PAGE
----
This isn’t a blog post about diet and exercise and it certainly isn’t about scales. It is about giving things their appropriate weight. What do I mean by that? Let me start with a quotation from Scripture about the prophet Samuel.
“And Samuel grew, and the LORD was with him and let none of his words fall to the ground.” (1st Samuel 3:19)
I love that phrase “let none of his words fall to the ground”. It means that when Samuel spoke, people listened. He could not be ignored. What he had to say was worth saying and was worth hearing. His words had weight. They had content. We live in a time of endless words. We can watch TV, listen to music or surf the internet 24 hours a day, 7 days a week. We carry cell phones so that we are never out of touch. We text, we tweet, we Facebook (yeah, Facebook is not only a noun, it’s also a verb). E-mail is becoming obsolete. Our good friends that we live right across the street from sometimes text or Facebook us instead of picking up the phone or knocking on the door. We are completely connected and all too often isolated at the same time. Communication has become cotton candy, it is sweet, easy, pretty and of absolutely no nutritional value. It has no weight. Most of it is noise, completely unimportant. If I am honest with myself, I say a lot of things that just fall to the ground. I can blather on for paragraphs about subjects that are trivial. But how much attention do we give to what is the most valuable, the most important, the most weighty?
For the last couple of months, the bedtime reading for our boys has been the “Little House” books written by Laura Ingalls Wilder. We finished “Little House in the Big Woods” and “Little House on the Prairie” and are now reading “Farmer Boy”, the story of the some of the childhood of Laura’s eventual husband, Almanzo. They are fun books, a window into a different time that really wasn’t all that long ago. There are long detailed descriptions of farming techniques, churning butter, the building of a log cabin and activities that seem so foreign to my family and me. One thing that has made an impression on me is how hard people (including children not much older than my boys) worked for subsistence and how thankful they were for what we consider to be simple, unimportant things. It amazes me how little time they wasted. They were rarely idle. There was always something important that needed to be done. By comparison, we are idle. How much time do we spend doing things of very little value?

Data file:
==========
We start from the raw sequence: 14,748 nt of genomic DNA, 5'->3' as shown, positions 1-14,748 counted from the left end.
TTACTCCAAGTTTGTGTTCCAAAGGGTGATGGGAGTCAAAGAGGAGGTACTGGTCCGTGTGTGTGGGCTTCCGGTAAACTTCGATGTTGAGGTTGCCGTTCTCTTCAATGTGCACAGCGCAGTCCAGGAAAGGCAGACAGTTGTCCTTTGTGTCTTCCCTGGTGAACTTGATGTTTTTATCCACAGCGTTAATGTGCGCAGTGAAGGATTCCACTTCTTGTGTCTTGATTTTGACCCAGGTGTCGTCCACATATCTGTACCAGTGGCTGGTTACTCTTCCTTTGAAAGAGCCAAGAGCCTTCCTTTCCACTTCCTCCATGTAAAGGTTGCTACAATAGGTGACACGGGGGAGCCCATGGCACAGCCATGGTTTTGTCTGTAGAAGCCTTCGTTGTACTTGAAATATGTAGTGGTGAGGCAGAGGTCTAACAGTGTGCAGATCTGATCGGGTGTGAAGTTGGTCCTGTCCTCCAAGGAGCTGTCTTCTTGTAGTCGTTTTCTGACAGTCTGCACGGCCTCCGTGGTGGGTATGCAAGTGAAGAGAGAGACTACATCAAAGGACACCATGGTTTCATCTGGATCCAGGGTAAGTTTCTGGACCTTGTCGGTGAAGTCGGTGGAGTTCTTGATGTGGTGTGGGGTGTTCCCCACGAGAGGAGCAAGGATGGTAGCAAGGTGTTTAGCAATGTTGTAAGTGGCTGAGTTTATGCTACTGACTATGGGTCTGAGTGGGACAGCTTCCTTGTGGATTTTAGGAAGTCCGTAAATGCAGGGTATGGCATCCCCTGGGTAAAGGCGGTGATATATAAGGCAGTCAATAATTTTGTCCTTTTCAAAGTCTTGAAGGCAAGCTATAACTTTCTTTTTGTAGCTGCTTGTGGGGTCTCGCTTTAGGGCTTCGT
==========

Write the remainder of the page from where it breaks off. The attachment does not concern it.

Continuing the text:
I am convinced that we live in a time of lightness. A time of spiritually empty calories. Of celebrity gossip and political sound bites. Of cliches and bumper sticker philosophy. Of entertainment that can only be described as “idiocracy”. What is the way out?
Why did Samuel’s words have impact? Why was he weighty in his presence and communication? I think the answer to that is found in the chapter before. Samuel learned to hear God’s voice and grew up in the presence of God (represented by the Tabernacle in Shiloh during this time frame). He lived, worked and spent large amounts of time in God’s presence. There isn’t any substitute for that. God’s presence, His glory is weighty. In fact the Hebrew word for glory can be translated as “weighty”. When we spend time in that presence, the glory, the weightiness of God soaks in. Priorities get re-ordered in God’s presence. Our very way of thinking gets changed. We learn (for lack of a gentler way to put it) to shut up and listen.
I am typically pretty tough to beat in a game of Trivial Pursuit. I would like to be little less trivial and a lot more weighty.